Biology Week 2019
The Biology Department had a great time planning and delivering a jam-packed Biology week last week. Some of the Year 12 Biology prefects put together some wonderful Biology quizzes and ‘Women in Biology’ presentations to be shown during registration time. Some of the women they chose to celebrate included Rosalind Franklin, whose work was central to the understanding of the molecular structures of DNA, Mary Anning, who was the first to excavate and describe a fossil of Ichthyosaurus at the age of 11, and Jane Goodall, who is recognised for her ground breaking discoveries about chimpanzee behaviour.
Tuesday - Moths
On Monday evening, Mr Dunning set up his moth trap to collect moths overnight so that we could spend Tuesday lunchtime counting and identifying all the different species that had been caught.
Students helped by putting individual moths in small viewing containers and then used a variety of moth books and websites to identify the species. We identified between 15 – 20 different moths, which included the Large Yellow Underwing, Black Rustic, Yellow-line Quaker and Angle Shades.
Wednesday - Forensics
One of the Biology labs, B2, became a crime scene on Wednesday lunchtime and 30 students had the opportunity to become forensic biologists, analysing blood types and matching fingerprints to possible suspects. A detailed account of the session has been written by Georgia in Year 12
On Wednesday the 9th October, a terrible crime occurred. Mrs Kenward’s purple pen was stolen by an unknown suspect from the Science department and it was up to a group of eager and enthusiastic students to solve the mystery.
We began with a brief introduction into the world of forensic biology and what it involves. Then we went on to learn more about the different blood groups: A, B, AB and O and whether you are Rhesus positive or negative. It was extremely interesting to find out how and why people belong to these blood groups.
Then, the investigation began. We started by attempting to identify who left the fingerprints at the crime scene by using sellotape to lift the prints from the whiteboard. We then examined them under a magnifying glass in order to match them to the prints of the five suspects.
However, we still needed further evidence, and this was done by testing the blood of the suspects for different antigens and comparing it to the blood left at the crime scene. By comparing how the blood clotted in the different solutions, we were able to correctly match up the crime scene sample with the blood of the suspect.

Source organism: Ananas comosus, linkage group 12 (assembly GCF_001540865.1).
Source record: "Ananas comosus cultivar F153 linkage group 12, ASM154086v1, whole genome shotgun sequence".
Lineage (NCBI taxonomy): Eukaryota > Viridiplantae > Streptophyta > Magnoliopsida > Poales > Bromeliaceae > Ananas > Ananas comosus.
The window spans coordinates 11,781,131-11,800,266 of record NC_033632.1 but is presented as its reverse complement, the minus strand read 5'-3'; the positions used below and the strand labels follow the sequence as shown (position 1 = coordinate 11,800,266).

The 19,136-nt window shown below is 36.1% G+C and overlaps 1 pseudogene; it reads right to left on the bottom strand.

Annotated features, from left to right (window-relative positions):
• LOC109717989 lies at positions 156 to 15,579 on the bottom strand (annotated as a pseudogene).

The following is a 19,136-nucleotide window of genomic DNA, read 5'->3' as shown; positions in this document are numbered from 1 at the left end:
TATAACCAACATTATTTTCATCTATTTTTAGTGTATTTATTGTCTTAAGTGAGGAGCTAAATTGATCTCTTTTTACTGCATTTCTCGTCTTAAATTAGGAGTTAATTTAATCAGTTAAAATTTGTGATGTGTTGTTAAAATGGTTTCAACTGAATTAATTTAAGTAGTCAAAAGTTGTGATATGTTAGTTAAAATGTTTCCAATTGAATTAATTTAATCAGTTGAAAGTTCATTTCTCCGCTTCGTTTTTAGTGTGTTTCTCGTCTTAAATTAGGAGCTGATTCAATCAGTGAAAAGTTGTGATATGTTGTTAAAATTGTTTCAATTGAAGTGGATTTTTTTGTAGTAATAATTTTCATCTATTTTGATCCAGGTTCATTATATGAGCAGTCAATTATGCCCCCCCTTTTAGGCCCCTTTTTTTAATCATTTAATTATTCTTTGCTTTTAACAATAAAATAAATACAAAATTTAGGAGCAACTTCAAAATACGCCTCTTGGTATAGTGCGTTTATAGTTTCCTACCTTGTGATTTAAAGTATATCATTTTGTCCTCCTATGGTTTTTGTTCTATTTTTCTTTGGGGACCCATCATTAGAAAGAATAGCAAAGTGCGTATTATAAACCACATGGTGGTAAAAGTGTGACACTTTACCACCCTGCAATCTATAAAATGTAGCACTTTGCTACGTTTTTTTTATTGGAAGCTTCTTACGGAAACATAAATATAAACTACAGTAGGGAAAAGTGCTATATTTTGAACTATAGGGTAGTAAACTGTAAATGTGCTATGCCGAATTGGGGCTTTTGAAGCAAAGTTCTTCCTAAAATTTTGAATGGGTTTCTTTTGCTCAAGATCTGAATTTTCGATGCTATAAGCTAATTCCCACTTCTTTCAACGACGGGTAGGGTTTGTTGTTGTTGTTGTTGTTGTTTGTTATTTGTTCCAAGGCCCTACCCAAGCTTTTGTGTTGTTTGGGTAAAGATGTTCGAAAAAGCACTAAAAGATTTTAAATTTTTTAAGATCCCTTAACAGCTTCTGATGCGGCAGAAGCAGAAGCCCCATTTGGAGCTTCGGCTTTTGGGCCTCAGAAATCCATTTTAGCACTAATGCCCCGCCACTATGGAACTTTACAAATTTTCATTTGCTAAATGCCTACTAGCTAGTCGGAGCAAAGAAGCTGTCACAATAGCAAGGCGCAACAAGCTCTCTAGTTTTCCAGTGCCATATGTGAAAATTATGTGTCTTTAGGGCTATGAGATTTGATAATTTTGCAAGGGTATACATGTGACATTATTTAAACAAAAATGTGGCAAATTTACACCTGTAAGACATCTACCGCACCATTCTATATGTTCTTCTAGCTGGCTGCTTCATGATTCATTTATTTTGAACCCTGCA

Therefore we were luckily able to correctly identify the thief and get Mrs Kenward her pen back whilst learning a lot about investigations at crime scenes. Everybody particularly enjoyed testing the blood samples as it was really fun to see how the blood reacted in different ways. Overall, we all had a great experience and it has definitely given me a keen interest in the world of forensic biology!
Thursday - Origami
Art and Biology were combined on Thursday lunchtime when students had the chance to create some origami biological structures or simply take part in some anatomical colouring.
While we were getting crafty, Sir David Attenborough was narrating the wonderful scenes of Planet Earth 2 on the interactive whiteboard. The biological structures were so good that they will be displayed along Biology corridor for all to see!
Friday - Bio Bakes & Dissection
Physiology Friday was a hive of excitement! It kicked off with the Bio Bakes competition, where we had 12 superb entries from all year groups. The cake creations varied from DNA structures, succulents, cells and whole brains, to a phagocytic cell! The Biology department were incredibly overwhelmed with the time, effort and creativity all the students put into their bakes. Winners were announced at first break from each Key Stage:
KS3 winner: Aleksandra (Frog dissection)
KS4 winner: Frances (Phagocytosis cake)
KS5 winner: Isha (brain cake)
Congratulations to all!
The week ended with a lambs head dissection, attracting more than 60 students! The session started with an introductory lecture given by Mr Hodge, then smaller groups were able to gather around separate lamb head halves where the four Biology teachers performed a head dissection. This included a brain and eye dissection where students had the opportunity to view (and touch!) different structures, including the cerebellum, optic nerve and corpus callosum on the brain and also the sclera, cornea and lens from the eye. More general features of the head were also considered, including the jaw, teeth, sinuses and tongue. It was a huge success!
Thank you to everyone who took part in Biology Week this year and to everyone who helped make the week such a success.
Head of Biology